Indexed on: 03 May '09Published on: 03 May '09Published in: Hydrobiologia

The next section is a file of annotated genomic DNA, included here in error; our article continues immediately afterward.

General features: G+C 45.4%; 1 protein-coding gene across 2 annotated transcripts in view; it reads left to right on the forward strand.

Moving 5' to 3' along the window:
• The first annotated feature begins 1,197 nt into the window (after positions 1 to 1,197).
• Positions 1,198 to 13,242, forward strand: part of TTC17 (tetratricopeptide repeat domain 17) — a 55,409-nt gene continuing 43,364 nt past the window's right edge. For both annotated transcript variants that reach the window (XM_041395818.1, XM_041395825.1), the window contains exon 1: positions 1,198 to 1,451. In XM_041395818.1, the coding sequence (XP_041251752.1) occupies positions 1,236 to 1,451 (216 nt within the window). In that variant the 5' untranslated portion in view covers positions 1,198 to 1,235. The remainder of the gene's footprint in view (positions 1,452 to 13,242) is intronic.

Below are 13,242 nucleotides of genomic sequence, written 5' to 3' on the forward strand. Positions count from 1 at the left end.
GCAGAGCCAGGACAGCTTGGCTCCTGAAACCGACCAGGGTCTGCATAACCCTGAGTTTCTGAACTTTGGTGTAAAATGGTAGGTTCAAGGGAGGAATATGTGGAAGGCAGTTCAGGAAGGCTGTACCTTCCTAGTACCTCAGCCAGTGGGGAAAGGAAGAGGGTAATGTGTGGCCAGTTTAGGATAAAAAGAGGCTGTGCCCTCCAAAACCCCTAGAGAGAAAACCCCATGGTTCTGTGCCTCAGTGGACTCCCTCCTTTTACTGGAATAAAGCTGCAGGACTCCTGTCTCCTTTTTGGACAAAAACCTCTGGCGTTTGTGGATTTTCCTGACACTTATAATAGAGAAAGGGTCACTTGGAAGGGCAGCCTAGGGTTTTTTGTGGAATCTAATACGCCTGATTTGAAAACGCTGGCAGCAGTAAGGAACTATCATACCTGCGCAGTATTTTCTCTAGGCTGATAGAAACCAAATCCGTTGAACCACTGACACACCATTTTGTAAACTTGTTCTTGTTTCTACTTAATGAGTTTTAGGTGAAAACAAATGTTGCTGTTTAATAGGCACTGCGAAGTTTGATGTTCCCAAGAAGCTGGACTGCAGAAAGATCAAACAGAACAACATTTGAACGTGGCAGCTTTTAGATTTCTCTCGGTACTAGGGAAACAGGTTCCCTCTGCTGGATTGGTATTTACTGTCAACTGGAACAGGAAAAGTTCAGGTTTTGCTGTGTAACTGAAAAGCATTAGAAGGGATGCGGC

Dynamics of flooding and drying resulting in fragmentation of lotic habitats are a yearly phenomenon in subtropical floodplain rivers but their ecological significance is not known for invertebrate communities. We studied the response of zooplankton and macroinvertebrate communities in 48 dry-season river pools in the Save-Runde river system (Lowveld, Zimbabwe). Patterns and ecological processes influencing invertebrate communities, taxon richness and macroinvertebrate functional richness were investigated with focus on the role of regional (connectivity) and local processes (habitat characteristics). Local factors accounted for 15% of the variability in the zooplankton community but only 3.4% for the macroinvertebrate community. Important factors affecting zooplankton densities in the pools were depth, vegetation cover and presence of fish (planktivorous and omnivorous). The presence of fish in pools can infer predation risk. Macroinvertebrate abundances were affected by the presence of fish only. Zooplankton densities increased in pools with fish while macroinvertebrate densities declined in the presence of fish. Macroinvertebrates could exert top-down pressure on zooplankton either by competition for resources or predation in pools. Regional factors significantly explained zooplankton but not macroinvertebrate community variability. Connectivity had no significant effect on local pool habitat characteristics. There were no significant differences in water quality variables between flowing river sites and the pools. Zooplankton and macroinvertebrate α- and γ-diversity in dry-season pools was higher than in the flowing river. Species additions rather than species replacements by processes that include dispersal and possibly dormancy may explain increased zooplankton and macroinvertebrate taxon diversity in pools. Functional feeding group (FFG) analysis showed that the proportion of macroinvertebrate predator taxa increased significantly in pools compared to the flowing river. Pools create a more suitable and diverse habitat for these widely dispersing taxa. The other FFG were comparable between the river and pools. The pools are strongly heterotrophic. Our results confirm that habitat fragmentation may actually be beneficial for zooplankton and macroinvertebrate biodiversity in dryland rivers.